Some background on DAN doctors may help explain her reaction. While some (probably most) focus on diet and other not so harmful things, the group became rather notorious within the spectrum community for treatments that can definitely be harmful, like chelation, which is what Caley was worried about. The emotion crackled in her voice.
As the more socially versed of the two sisters, not to mention the one with less autism credibility (it's hard to beat actually being on the spectrum yourself*), I informed her that (a) that wasn't going to change their minds and (b) to do so breaks pretty much every social norm out there.
But she wouldn't be placated, probably rightfully so, and that's how I found myself standing by their table awkwardly interrupting their conversation. My legs were literally shaking, my voice was tinny, and I desperately wanted to be anywhere but there. I forgot half the things I wanted to say (I didn't even mention DAN! doctors!), but thankfully I remembered to give them to links to the websites (this one and Wrong Planet) and wobbled back, still trembling, to my seat, not knowing whether I should regret having gone too far or not having done more.
Why was I so terrified? I've delivered speeches in front of huge lecture halls full of people I don't know without fear. Why would four nice women frighten me so? And when I did, why didn't I confront them with Caley's concerns?
I'm still not sure, but here's what I think. I'm going to take a brief detour here, but stick with me, I'm going somewhere with this.
Parents of children on the spectrum generally get an introduction to the autism world via baptism by fire - it's an extremely difficult experience, to say the least. So let's step into the average parent's first exposure to the world of autism, to understand where these parents are likely coming from and the reason I was so afraid to openly state my disagreement with them, even in a non-threatening, non-judgmental way. These characterizations are stereotypes and certainly not representative of all parents - but they do reflect the experiences of many.
If you're an autism parent, sometime between your baby's birth and their third or fourth birthday, whether through a rapid change or simple realization over time, it becomes apparent that something is DIFFERENT about your child. Grandparents, family friends, and even near strangers pass judgment about the cause freely, as though they were the experts.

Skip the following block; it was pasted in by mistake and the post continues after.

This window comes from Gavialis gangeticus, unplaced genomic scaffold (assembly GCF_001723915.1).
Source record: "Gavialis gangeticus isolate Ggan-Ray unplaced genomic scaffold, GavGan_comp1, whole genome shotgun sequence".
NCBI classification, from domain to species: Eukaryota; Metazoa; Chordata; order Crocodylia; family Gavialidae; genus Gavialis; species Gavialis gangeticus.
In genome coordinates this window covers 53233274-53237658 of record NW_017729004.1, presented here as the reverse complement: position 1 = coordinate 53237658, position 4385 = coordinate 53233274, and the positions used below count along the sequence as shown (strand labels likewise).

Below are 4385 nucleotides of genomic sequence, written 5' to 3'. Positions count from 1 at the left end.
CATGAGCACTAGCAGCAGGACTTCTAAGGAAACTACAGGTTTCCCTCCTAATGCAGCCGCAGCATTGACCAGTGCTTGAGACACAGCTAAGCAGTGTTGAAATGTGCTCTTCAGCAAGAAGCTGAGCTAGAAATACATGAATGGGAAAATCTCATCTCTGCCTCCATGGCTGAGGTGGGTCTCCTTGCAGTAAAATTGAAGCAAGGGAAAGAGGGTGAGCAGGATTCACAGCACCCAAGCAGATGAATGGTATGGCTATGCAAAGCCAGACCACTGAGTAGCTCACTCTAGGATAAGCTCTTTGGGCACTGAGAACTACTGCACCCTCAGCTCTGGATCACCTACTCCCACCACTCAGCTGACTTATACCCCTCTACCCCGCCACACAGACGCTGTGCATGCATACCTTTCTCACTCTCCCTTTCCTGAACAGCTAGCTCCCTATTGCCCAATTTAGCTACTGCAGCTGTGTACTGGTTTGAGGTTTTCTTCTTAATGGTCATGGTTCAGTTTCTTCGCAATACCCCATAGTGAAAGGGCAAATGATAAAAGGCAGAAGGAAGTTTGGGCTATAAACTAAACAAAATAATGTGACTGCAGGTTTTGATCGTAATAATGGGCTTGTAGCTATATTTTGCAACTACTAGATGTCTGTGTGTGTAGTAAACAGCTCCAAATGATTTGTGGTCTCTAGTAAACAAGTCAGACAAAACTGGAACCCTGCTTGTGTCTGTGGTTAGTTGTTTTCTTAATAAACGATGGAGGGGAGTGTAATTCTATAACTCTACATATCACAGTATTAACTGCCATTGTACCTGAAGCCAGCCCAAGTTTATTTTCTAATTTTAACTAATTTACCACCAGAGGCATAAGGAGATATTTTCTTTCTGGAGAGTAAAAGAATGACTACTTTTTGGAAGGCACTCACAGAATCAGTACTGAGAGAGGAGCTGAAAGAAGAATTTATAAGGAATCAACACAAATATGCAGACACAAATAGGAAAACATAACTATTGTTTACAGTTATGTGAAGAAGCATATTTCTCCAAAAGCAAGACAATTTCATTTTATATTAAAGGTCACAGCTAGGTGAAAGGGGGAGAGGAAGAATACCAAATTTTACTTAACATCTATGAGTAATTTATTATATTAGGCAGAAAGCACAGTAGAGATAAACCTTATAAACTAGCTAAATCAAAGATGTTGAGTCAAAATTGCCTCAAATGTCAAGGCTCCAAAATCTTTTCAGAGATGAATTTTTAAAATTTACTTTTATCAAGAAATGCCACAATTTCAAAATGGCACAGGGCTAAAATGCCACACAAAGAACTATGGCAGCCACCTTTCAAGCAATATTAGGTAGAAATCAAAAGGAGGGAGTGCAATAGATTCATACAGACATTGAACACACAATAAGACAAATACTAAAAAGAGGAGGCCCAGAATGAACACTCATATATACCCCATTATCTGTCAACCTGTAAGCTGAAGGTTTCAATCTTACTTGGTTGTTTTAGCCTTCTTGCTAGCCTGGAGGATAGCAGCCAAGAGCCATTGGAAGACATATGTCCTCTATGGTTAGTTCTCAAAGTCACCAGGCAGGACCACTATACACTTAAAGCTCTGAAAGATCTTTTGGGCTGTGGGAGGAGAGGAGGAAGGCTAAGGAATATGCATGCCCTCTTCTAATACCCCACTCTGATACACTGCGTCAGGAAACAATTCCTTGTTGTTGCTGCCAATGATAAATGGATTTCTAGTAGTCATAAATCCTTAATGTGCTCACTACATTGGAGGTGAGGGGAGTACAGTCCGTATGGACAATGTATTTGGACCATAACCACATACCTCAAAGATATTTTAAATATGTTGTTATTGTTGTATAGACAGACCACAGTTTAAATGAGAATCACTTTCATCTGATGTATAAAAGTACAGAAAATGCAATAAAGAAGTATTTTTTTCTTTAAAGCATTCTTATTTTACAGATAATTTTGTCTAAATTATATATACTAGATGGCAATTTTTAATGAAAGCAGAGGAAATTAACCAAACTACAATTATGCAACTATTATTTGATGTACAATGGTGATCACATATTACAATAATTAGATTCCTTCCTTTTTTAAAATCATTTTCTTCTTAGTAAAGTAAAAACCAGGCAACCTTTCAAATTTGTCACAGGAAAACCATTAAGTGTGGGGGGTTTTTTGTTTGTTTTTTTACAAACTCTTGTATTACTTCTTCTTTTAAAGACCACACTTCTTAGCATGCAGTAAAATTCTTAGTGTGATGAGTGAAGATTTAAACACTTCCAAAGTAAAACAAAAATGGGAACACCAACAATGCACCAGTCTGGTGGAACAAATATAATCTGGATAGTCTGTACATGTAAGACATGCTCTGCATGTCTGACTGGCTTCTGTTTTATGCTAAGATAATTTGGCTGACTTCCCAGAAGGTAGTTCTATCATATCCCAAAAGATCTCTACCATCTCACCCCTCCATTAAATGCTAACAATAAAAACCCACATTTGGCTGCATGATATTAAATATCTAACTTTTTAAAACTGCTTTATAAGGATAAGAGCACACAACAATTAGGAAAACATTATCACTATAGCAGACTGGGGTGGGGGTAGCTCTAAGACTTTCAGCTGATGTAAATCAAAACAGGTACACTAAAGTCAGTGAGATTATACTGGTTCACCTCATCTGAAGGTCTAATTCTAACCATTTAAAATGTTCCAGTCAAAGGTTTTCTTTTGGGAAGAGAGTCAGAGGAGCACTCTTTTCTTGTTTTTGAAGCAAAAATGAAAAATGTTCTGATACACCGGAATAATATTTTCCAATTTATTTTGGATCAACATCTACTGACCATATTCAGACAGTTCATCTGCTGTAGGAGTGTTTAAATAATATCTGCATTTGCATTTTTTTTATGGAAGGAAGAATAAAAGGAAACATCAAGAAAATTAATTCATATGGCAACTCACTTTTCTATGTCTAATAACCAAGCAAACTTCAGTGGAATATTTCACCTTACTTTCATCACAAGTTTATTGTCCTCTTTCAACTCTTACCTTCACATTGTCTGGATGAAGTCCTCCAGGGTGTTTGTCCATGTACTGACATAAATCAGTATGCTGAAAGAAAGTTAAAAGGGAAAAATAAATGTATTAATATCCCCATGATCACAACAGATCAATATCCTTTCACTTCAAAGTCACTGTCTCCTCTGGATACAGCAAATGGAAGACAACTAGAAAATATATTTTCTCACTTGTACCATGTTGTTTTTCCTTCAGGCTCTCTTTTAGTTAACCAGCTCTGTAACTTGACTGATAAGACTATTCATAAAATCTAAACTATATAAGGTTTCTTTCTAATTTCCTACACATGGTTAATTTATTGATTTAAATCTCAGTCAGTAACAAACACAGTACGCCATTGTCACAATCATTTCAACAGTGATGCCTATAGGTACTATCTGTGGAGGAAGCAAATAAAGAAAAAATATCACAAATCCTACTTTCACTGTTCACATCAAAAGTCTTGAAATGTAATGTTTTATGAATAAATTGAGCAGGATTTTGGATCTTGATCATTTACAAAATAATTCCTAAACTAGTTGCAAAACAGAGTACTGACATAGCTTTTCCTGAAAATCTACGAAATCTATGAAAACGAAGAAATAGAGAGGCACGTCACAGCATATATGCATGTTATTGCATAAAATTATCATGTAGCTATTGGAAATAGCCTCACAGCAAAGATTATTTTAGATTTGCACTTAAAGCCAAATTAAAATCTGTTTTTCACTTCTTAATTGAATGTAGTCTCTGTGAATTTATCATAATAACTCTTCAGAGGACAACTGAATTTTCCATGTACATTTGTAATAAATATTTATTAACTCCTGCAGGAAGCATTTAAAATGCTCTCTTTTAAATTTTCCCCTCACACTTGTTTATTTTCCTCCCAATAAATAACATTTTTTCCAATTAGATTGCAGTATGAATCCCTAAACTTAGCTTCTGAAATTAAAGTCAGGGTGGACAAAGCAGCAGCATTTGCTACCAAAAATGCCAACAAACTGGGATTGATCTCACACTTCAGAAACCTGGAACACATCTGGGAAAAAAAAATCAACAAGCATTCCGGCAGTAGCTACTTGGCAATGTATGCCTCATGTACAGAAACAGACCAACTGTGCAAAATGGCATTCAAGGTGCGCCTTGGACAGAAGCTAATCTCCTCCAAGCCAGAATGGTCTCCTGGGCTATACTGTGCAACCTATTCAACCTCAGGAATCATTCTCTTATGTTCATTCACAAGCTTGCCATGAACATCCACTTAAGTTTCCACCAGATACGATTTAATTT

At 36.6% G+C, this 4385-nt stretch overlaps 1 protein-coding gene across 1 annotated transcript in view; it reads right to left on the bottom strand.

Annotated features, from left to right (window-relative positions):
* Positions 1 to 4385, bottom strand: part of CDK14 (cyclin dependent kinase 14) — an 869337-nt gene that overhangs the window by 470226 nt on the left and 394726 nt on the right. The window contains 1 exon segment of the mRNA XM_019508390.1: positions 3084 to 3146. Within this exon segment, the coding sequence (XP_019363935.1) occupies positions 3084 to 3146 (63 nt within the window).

One person says your child's behavior is because of bad parenting, the next says there's something wrong with the child, and the last says they're certifiable and/or demon possessed (yes, our mom was actually told that about Caley). You are considered a 'bad parent' if you fail to act on the advice of a single one of them. Even something as simple as going grocery shopping turns into an ordeal as strangers disapprovingly sniff at you when your child has a meltdown. This is the kind of terrible experience that I wholeheartedly blame our society for, but is unfortunately the norm for parents being newly inducted into the role of 'autism parent.'
Then, after however long of a battle, you finally manage to get a diagnosis. Now what? The answer depends on how long diagnosis took, among other things, but the answer is normally guilt and grief. People are telling you something is wrong with your child (hence the grief) and, after all the accusations you've already endured, you're probably willing to at least entertain the idea that this whole thing is your fault (the guilt). The other response is to research, to absorb everything you can find about autism and learn how to help your child.
From here you continue to fight for your child, as you have been all along, but the direction your fight leads you now depends on the conclusion you came to from your research, your own past experiences, and the people who come to support you.
If your research led you to Autism Speaks (which it probably did) and you end up in an autism support group full of pro-cure parents, it's pretty well guaranteed that you're going to end up pro-cure. You will probably try everything to try and fix your child, which can indicate one or more of a great many things, whether they be biomedical treatments, campaigning against vaccines**, diets, herbs, etc. Parents will do anything to help their children - I remember seeing a documentary with a family that even consulted Mongolian shamans (not as though that's typical, but yes, that does happen).
If you're one of these parents, society is not kind to you. Your child can't go out to eat at most restaurants because they don't serve food that conforms with the many diets you're trying - and because they can't go, you probably don't go either. You hunt for schools that will accept children who haven't been vaccinated, because blogs and other parents tell you that causes autism.***